Figure shows three concentric circles. The smallest one at the center is labeled q, the middle one has radius R1 and the largest one has radius R2. Eight arrows radiate outward from the center in all eight directions.

    Figure \(\PageIndex{2}\): Flux through spherical surfaces of radii \(R_1\) and \(R_2\) enclosing a charge q are equal, independent of the size of the surface, since all E-field lines that pierce one surface from the inside to outside direction also pierce the other surface in the same direction.

    Therefore, the net number of electric field lines passing through the two surfaces from the inside to outside direction is equal. This net number of electric field lines, which is obtained by subtracting the number of lines in the direction from outside to inside from the number of lines in the direction from inside to outside gives a visual measure of the electric flux through the surfaces.

    You can see that if no charges are included within a closed surface, then the electric flux through it must be zero. A typical field line enters the surface at \(dA_1\) and leaves at \(dA_2\). Every line that enters the surface must also leave that surface. Hence the net “flow” of the field lines into or out of the surface is zero (Figure(a)). The same thing happens if charges of equal and opposite sign are included inside the closed surface, so that the total charge included is zero (part (b)). A surface that includes the same amount of charge has the same number of field lines crossing it, regardless of the shape or size of the surface, as long as the surface encloses the same amount of charge (part (c)).

     Figure a shows an irregular 3 dimensional shape labeled S. A small circle with a plus sign, labeled q is outside it. Three arrows labeled vector E originate from q and pass through S. The patches where the arrows pierce the surface of S are highlighted. The patch where one arrow enters the shape is labeled dA1 and the patch where the arrow emerges from the shape is labeled dA2. Figure b shows an oval with two small circles inside it. These are labeled plus and minus. Three arrow from outside the oval point to the circle labeled minus. Three arrows point from plus to minus. Three arrows point from plus to outside the oval. Figure c has an irregular shape labeled S2. Within it is a circle named S1. At its center is a small circle labeled plus. Six arrows radiate outward from here in different directions.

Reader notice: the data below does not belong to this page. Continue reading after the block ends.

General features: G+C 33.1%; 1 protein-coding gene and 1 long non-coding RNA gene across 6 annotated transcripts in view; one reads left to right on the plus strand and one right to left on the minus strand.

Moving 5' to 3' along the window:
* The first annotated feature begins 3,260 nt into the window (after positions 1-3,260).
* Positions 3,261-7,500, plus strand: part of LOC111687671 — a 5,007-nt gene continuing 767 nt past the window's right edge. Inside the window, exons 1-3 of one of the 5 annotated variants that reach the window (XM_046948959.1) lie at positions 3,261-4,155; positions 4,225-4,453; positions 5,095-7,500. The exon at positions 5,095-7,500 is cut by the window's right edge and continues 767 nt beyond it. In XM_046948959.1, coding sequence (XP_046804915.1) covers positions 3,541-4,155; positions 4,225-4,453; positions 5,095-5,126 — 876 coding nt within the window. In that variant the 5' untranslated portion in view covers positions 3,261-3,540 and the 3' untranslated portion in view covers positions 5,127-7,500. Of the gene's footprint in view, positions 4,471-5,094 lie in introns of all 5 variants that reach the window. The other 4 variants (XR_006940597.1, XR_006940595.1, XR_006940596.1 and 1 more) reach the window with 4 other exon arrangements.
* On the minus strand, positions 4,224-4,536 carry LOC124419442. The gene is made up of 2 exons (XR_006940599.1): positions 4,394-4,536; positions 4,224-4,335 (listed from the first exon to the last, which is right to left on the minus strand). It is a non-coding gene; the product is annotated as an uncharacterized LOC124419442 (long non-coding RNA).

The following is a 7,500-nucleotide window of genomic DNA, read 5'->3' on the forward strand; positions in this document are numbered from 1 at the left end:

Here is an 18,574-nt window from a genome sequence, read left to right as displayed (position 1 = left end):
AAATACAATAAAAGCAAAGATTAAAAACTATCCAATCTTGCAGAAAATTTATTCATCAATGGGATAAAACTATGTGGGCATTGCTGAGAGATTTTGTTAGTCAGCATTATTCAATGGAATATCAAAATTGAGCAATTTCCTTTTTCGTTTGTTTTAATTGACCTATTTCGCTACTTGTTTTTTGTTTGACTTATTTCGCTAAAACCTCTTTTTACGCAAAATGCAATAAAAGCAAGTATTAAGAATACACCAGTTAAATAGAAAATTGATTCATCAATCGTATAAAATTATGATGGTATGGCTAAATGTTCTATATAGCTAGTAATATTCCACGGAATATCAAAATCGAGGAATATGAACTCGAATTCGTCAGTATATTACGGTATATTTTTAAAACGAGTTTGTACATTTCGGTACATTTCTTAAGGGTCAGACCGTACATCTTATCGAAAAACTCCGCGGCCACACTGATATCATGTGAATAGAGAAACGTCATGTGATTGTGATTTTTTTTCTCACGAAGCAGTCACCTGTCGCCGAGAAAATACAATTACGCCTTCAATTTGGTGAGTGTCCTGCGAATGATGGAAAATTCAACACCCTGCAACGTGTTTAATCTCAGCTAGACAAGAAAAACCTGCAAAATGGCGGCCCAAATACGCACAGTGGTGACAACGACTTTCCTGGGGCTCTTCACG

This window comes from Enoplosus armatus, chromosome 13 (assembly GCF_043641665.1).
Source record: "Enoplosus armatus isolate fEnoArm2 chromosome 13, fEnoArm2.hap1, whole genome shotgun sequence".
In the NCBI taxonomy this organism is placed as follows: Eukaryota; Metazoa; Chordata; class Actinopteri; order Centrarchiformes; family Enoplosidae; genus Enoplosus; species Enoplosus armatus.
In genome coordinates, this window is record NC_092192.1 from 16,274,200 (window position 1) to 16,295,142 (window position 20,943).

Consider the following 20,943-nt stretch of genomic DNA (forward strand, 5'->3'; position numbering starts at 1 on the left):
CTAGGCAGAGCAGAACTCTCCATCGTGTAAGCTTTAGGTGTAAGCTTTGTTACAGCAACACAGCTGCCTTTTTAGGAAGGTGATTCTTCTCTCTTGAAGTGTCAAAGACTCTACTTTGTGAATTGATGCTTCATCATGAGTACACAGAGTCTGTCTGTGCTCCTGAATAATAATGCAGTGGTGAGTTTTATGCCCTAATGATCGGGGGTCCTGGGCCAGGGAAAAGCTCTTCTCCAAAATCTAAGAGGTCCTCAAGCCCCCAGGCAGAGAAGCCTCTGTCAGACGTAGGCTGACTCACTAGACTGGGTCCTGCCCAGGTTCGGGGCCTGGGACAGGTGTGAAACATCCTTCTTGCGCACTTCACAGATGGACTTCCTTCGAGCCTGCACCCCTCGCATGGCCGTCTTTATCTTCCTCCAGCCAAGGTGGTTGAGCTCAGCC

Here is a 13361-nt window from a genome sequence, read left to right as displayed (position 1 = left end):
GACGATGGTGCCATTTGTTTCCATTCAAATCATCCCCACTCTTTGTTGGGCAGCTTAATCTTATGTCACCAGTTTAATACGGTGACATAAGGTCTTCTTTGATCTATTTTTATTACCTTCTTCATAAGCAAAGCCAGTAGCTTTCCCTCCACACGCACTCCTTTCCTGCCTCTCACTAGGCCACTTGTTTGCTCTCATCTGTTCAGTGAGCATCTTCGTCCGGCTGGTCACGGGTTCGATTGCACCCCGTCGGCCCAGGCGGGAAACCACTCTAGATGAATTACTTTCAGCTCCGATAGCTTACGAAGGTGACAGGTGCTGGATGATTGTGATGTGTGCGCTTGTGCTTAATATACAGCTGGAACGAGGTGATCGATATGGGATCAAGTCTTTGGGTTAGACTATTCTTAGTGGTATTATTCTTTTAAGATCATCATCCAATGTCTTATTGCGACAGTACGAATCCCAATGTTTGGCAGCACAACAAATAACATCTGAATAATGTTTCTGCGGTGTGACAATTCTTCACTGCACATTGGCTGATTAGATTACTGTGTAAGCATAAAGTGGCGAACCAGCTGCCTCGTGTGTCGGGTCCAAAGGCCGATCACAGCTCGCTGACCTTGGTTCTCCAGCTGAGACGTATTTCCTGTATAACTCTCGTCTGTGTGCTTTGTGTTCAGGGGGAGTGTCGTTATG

Figure \(\PageIndex{3}\): Understanding the flux in terms of field lines. (a) The electric flux through a closed surface due to a charge outside that surface is zero. (b) Charges are enclosed, but because the net charge included is zero, the net flux through the closed surface is also zero. (c) The shape and size of the surfaces that enclose a charge does not matter because all surfaces enclosing the same charge have the same flux.

    Statement of Gauss’s Law

    Gauss’s law generalizes this result to the case of any number of charges and any location of the charges in the space inside the closed surface. According to Gauss’s law, the flux of the electric field \(\vec{E}\) through any closed surface, also called a Gaussian surface, is equal to the net charge enclosed \((q_{enc})\) divided by the permittivity of free space \((\epsilon_0)\):

    \[\Phi_{Closed \space Surface} = \dfrac{q_{enc}}{\epsilon_0}.\]